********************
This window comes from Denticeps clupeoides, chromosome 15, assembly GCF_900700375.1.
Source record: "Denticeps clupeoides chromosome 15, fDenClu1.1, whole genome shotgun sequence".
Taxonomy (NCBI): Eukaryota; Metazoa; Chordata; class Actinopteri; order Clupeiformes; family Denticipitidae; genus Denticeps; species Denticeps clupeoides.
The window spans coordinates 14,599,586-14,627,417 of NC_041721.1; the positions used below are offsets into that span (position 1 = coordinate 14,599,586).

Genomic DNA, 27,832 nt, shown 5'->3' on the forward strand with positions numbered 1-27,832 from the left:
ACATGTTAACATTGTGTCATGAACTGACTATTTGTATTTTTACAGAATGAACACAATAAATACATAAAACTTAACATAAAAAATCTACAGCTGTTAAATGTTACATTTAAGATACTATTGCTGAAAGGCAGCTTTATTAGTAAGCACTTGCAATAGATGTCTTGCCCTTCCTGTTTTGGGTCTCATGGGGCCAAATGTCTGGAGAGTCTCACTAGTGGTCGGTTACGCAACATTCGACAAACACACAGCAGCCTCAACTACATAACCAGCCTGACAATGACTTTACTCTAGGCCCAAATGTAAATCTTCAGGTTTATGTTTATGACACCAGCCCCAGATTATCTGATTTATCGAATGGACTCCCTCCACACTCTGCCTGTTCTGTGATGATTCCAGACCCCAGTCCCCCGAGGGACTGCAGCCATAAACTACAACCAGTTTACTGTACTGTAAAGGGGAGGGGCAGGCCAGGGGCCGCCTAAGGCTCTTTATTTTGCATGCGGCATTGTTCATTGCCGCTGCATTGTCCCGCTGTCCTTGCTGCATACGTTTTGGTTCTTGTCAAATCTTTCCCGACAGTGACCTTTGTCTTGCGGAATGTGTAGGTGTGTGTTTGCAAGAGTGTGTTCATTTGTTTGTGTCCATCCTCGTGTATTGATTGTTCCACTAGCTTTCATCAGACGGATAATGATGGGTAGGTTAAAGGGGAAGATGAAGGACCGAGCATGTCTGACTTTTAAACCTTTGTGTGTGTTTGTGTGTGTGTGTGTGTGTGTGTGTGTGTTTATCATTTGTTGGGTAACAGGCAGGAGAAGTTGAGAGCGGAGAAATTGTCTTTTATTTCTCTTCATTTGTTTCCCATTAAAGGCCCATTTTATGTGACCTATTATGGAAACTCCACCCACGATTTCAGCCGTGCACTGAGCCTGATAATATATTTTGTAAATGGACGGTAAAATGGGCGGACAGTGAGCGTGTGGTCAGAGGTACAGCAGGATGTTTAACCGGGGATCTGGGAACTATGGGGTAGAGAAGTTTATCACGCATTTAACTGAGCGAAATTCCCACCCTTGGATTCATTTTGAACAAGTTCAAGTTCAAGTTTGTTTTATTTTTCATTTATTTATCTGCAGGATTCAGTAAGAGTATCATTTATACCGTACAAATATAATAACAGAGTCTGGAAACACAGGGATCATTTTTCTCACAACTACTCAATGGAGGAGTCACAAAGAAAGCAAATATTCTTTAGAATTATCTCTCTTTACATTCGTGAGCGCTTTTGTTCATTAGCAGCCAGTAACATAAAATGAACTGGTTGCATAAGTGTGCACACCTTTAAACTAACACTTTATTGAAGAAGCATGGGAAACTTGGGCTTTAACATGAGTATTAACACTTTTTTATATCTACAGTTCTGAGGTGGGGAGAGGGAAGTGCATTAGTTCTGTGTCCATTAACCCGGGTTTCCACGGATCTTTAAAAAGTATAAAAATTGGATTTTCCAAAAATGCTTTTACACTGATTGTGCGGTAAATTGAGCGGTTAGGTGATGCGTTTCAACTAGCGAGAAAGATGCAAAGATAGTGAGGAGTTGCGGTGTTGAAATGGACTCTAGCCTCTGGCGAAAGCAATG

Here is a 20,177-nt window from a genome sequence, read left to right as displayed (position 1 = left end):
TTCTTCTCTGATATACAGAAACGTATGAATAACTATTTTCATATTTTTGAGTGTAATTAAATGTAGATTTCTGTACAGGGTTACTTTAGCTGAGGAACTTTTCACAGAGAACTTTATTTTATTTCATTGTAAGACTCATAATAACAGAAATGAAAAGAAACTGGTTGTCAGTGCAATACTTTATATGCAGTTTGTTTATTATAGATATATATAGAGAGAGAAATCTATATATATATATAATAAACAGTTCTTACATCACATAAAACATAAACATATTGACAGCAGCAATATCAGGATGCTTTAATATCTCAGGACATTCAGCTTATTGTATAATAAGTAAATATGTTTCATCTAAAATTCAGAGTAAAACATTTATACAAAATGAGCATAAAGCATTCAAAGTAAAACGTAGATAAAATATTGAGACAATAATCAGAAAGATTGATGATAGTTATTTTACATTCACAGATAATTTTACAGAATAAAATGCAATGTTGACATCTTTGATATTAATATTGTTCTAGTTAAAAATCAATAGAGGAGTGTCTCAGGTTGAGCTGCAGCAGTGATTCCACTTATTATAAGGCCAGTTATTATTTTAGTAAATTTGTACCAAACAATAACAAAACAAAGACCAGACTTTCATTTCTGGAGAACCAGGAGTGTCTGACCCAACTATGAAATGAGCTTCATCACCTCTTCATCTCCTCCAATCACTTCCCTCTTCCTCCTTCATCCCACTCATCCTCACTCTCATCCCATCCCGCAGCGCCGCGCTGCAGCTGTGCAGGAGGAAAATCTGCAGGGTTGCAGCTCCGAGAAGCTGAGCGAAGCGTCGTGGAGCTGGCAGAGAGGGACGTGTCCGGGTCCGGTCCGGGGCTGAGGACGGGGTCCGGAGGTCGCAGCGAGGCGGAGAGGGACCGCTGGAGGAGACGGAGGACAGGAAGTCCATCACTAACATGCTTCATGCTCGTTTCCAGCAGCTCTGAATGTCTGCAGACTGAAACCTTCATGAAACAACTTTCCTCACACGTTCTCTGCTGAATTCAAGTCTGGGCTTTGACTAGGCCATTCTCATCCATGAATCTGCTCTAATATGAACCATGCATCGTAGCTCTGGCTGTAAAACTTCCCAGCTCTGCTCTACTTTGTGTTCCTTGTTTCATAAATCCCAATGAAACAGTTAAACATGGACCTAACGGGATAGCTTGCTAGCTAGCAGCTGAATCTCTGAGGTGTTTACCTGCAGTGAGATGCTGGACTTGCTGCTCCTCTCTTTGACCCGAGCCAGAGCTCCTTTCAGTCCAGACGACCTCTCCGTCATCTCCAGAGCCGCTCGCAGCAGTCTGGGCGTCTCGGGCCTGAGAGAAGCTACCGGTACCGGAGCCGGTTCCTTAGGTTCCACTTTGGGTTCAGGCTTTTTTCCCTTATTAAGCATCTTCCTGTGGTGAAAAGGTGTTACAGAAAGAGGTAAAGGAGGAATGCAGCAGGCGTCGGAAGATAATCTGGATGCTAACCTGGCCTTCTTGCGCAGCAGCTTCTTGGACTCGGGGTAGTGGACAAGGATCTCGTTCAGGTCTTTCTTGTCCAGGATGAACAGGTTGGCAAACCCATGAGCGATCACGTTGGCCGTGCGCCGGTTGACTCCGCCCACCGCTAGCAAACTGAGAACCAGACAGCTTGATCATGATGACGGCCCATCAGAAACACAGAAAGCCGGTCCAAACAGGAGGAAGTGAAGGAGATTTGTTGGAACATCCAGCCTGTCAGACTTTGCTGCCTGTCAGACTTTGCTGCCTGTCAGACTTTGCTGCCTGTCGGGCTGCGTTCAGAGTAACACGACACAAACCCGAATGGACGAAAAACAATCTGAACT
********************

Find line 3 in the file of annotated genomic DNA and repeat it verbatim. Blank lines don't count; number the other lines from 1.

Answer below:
Taxonomy (NCBI): Eukaryota; Metazoa; Chordata; class Actinopteri; order Clupeiformes; family Denticipitidae; genus Denticeps; species Denticeps clupeoides.